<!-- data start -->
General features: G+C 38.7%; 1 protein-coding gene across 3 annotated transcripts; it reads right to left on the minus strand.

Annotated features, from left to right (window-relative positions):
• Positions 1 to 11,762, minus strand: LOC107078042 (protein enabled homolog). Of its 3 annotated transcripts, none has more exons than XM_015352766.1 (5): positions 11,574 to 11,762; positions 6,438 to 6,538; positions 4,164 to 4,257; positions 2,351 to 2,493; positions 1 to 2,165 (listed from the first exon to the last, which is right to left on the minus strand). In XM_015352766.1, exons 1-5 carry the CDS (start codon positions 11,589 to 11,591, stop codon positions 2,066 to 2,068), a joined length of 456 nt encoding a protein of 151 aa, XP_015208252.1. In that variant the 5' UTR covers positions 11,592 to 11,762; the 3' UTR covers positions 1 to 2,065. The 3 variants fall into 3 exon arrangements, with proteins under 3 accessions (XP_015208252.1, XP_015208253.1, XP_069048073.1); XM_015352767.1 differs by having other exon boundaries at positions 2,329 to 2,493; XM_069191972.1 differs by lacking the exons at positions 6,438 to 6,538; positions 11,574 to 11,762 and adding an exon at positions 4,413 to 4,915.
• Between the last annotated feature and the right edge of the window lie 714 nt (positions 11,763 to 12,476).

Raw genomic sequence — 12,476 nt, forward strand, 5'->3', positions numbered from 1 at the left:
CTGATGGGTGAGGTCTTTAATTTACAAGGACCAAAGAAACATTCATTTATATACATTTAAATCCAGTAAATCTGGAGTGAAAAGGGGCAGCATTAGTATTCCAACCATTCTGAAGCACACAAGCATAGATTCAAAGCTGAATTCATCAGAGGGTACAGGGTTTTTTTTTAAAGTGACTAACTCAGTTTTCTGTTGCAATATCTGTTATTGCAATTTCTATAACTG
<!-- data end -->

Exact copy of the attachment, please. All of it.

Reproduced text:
General features: G+C 38.7%; 1 protein-coding gene across 3 annotated transcripts; it reads right to left on the minus strand.

Annotated features, from left to right (window-relative positions):
• Positions 1 to 11,762, minus strand: LOC107078042 (protein enabled homolog). Of its 3 annotated transcripts, none has more exons than XM_015352766.1 (5): positions 11,574 to 11,762; positions 6,438 to 6,538; positions 4,164 to 4,257; positions 2,351 to 2,493; positions 1 to 2,165 (listed from the first exon to the last, which is right to left on the minus strand). In XM_015352766.1, exons 1-5 carry the CDS (start codon positions 11,589 to 11,591, stop codon positions 2,066 to 2,068), a joined length of 456 nt encoding a protein of 151 aa, XP_015208252.1. In that variant the 5' UTR covers positions 11,592 to 11,762; the 3' UTR covers positions 1 to 2,065. The 3 variants fall into 3 exon arrangements, with proteins under 3 accessions (XP_015208252.1, XP_015208253.1, XP_069048073.1); XM_015352767.1 differs by having other exon boundaries at positions 2,329 to 2,493; XM_069191972.1 differs by lacking the exons at positions 6,438 to 6,538; positions 11,574 to 11,762 and adding an exon at positions 4,413 to 4,915.
• Between the last annotated feature and the right edge of the window lie 714 nt (positions 11,763 to 12,476).

Raw genomic sequence — 12,476 nt, forward strand, 5'->3', positions numbered from 1 at the left:
CTGATGGGTGAGGTCTTTAATTTACAAGGACCAAAGAAACATTCATTTATATACATTTAAATCCAGTAAATCTGGAGTGAAAAGGGGCAGCATTAGTATTCCAACCATTCTGAAGCACACAAGCATAGATTCAAAGCTGAATTCATCAGAGGGTACAGGGTTTTTTTTTAAAGTGACTAACTCAGTTTTCTGTTGCAATATCTGTTATTGCAATTTCTATAACTG